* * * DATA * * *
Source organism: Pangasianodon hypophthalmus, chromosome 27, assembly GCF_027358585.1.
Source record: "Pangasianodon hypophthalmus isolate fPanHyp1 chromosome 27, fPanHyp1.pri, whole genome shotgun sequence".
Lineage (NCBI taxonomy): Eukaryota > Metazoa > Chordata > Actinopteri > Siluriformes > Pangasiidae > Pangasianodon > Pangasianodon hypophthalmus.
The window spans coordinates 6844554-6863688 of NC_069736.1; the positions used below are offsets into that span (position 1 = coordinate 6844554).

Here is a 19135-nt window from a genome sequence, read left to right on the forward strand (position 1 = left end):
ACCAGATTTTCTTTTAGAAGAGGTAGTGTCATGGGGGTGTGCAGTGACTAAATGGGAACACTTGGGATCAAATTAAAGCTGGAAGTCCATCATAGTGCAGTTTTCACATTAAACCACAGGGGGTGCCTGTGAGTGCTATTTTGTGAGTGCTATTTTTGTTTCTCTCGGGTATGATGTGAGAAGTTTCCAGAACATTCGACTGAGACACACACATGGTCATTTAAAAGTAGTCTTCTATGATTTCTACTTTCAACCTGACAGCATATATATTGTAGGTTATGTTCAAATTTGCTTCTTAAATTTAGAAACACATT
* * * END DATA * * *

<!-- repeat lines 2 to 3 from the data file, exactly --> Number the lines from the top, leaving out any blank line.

Source record: "Pangasianodon hypophthalmus isolate fPanHyp1 chromosome 27, fPanHyp1.pri, whole genome shotgun sequence".
Lineage (NCBI taxonomy): Eukaryota > Metazoa > Chordata > Actinopteri > Siluriformes > Pangasiidae > Pangasianodon > Pangasianodon hypophthalmus.